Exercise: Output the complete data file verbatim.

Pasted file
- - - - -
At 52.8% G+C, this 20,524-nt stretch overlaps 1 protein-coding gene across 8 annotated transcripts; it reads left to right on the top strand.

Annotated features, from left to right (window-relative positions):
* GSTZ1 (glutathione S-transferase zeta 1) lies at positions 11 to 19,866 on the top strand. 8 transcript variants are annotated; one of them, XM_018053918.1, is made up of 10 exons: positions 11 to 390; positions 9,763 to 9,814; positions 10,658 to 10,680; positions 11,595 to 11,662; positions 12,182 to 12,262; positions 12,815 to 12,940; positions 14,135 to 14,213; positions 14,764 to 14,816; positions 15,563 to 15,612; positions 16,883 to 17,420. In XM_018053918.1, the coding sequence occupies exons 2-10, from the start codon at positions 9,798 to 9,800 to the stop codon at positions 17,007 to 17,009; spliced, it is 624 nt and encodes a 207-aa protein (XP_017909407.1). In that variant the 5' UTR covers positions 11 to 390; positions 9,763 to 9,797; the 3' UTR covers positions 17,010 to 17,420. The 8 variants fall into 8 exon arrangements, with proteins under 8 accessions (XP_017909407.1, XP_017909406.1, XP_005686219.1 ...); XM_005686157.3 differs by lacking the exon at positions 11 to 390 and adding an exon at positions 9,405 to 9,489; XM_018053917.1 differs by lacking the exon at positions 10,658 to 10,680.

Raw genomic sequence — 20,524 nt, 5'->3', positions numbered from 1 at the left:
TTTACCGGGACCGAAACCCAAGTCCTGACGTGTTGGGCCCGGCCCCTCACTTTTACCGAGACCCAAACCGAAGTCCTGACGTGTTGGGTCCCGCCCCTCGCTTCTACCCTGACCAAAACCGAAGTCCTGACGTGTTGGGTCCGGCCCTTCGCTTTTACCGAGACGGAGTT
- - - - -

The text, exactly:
At 52.8% G+C, this 20,524-nt stretch overlaps 1 protein-coding gene across 8 annotated transcripts; it reads left to right on the top strand.

Annotated features, from left to right (window-relative positions):
* GSTZ1 (glutathione S-transferase zeta 1) lies at positions 11 to 19,866 on the top strand. 8 transcript variants are annotated; one of them, XM_018053918.1, is made up of 10 exons: positions 11 to 390; positions 9,763 to 9,814; positions 10,658 to 10,680; positions 11,595 to 11,662; positions 12,182 to 12,262; positions 12,815 to 12,940; positions 14,135 to 14,213; positions 14,764 to 14,816; positions 15,563 to 15,612; positions 16,883 to 17,420. In XM_018053918.1, the coding sequence occupies exons 2-10, from the start codon at positions 9,798 to 9,800 to the stop codon at positions 17,007 to 17,009; spliced, it is 624 nt and encodes a 207-aa protein (XP_017909407.1). In that variant the 5' UTR covers positions 11 to 390; positions 9,763 to 9,797; the 3' UTR covers positions 17,010 to 17,420. The 8 variants fall into 8 exon arrangements, with proteins under 8 accessions (XP_017909407.1, XP_017909406.1, XP_005686219.1 ...); XM_005686157.3 differs by lacking the exon at positions 11 to 390 and adding an exon at positions 9,405 to 9,489; XM_018053917.1 differs by lacking the exon at positions 10,658 to 10,680.

Raw genomic sequence — 20,524 nt, 5'->3', positions numbered from 1 at the left:
TTTACCGGGACCGAAACCCAAGTCCTGACGTGTTGGGCCCGGCCCCTCACTTTTACCGAGACCCAAACCGAAGTCCTGACGTGTTGGGTCCCGCCCCTCGCTTCTACCCTGACCAAAACCGAAGTCCTGACGTGTTGGGTCCGGCCCTTCGCTTTTACCGAGACGGAGTT